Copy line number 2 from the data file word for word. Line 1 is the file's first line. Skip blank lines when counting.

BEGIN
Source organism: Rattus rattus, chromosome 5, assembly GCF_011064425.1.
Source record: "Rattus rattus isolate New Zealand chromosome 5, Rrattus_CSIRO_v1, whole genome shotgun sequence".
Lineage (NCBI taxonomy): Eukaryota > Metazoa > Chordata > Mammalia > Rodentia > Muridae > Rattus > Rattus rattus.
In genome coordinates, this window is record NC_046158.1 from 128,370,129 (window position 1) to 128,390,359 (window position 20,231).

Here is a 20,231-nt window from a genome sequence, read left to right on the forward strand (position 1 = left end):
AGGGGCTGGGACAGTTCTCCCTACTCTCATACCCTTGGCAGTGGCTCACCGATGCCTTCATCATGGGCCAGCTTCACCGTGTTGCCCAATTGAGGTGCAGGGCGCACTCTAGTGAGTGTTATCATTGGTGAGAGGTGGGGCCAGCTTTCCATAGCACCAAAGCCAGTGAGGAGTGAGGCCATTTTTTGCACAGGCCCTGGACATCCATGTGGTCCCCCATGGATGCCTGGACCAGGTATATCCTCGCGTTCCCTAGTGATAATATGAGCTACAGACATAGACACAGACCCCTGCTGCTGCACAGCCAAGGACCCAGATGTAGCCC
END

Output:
Source record: "Rattus rattus isolate New Zealand chromosome 5, Rrattus_CSIRO_v1, whole genome shotgun sequence".